Video walls are powerful visual tools, but they’re only as good as the screens they’re built around. Whether it’s technology, configuration, contrast or calibration, every detail counts.
Focus on the central element of the video wall: the screens.
- Why opt for a wall of screens rather than a single large screen?
- Choosing the ideal screen technology for a high-performance video wall.
- Zooming in on screen layout design
Why opt for a wall of screens rather than a single large screen?
Flexibility and modularity: the key advantages of the video wall
The main advantage of a video wall, made up of several monitors side by side, is its modularity. Screens can be added or removed as requirements change, allowing great flexibility in terms of size and resolution. What’s more, each screen can operate independently or be synchronised with the others, offering a wide range of display configurations.
In pursuit of perfection: Navigating resolution and image clarity
A single large screen can offer exceptional resolution, especially if we’re talking about a 4K or 8K screen. However, a video wall made up of high-resolution screens can surpass this capacity, offering an impressive cumulative resolution. For example, a wall made up of four 4K screens offers a resolution equivalent to 16K.
Cost and maintenance: pragmatic considerations
Replacing or maintaining a large screen can be costly, especially if the screen is very large or uses cutting-edge technology. Conversely, with a video wall, if a module fails, you simply replace the faulty screen, which can be more economical and less disruptive to the user experience.
Finally, for larger screens, a video wall is more economical than a single very large screen.
Adaptability to space: when the environment dictates the choice
Large spaces, such as lobbies, conference rooms or control centres, can benefit from the size and presence of a wall of screens. These installations provide better visibility from a distance and can be adapted to the specific dimensions of the room. A single large screen, although impressive, may be limited in size by its construction.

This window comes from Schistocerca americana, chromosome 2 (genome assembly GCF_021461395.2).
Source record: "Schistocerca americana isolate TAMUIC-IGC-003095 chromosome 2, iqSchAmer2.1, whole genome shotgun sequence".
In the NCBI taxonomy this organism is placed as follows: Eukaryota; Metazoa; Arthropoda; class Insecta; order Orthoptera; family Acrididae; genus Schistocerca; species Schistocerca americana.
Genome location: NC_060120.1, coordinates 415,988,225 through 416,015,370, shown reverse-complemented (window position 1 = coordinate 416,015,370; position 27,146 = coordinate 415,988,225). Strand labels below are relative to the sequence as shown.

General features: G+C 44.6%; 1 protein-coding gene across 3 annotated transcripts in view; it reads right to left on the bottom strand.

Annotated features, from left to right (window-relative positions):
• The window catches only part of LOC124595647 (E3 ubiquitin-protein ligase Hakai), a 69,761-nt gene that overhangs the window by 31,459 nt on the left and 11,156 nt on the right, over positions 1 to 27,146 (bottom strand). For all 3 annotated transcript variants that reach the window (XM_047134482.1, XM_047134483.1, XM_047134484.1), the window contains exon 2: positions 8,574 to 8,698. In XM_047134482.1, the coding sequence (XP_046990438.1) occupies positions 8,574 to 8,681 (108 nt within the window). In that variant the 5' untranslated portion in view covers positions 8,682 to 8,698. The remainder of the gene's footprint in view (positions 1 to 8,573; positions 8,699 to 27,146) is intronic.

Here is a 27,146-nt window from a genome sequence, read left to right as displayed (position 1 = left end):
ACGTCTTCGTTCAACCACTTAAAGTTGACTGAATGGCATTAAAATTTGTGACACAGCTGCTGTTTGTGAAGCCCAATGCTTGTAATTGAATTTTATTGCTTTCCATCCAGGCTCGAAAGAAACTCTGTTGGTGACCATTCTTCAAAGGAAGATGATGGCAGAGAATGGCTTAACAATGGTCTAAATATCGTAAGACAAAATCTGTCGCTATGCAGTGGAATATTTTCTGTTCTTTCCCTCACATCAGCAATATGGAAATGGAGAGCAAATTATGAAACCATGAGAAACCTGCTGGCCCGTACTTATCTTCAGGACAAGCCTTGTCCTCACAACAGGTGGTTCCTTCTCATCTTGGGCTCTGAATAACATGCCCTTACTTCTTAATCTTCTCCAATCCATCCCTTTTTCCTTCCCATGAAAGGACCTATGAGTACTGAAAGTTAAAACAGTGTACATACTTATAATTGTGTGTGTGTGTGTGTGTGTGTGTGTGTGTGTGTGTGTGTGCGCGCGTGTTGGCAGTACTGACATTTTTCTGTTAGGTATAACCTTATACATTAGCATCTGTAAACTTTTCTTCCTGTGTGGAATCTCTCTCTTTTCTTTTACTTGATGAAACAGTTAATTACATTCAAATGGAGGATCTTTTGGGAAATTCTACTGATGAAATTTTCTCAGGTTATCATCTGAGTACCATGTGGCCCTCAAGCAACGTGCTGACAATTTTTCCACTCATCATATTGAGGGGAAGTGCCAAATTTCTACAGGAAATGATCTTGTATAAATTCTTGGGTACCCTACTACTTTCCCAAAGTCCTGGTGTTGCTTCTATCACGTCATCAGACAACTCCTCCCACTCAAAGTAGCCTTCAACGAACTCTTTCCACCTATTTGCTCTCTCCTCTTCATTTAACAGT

Applications & features: Tailored to purpose
The intended use of the screen has a major influence on the choice. For dynamic, interactive or segmented displays, a wall of screens offers more possibilities. For example, in a surveillance centre, each screen can display different video streams. On the other hand, for a film presentation or a conference, a single large screen might be preferable to guarantee a uniform and immersive experience, as there is no bezel (width of the frame of each juxtaposed screen):
Choosing the ideal screen technology for a high-performance video wall.
The choice of screen technology is central to the performance of a video wall. There are five main technologies:
LCD (Liquid Crystal Display) : LCD is the most widely used technology for video walls. It offers excellent value for money and is well suited to large installations thanks to its low power consumption and durability. The strong point of LCD is its ability to display sharp, bright images with a good level of contrast. However, the edges of LCD screens can sometimes create a “bezel” effect that disturbs the continuity of the image.
LCD remains by far the most widely used technology to date, mainly for economic reasons.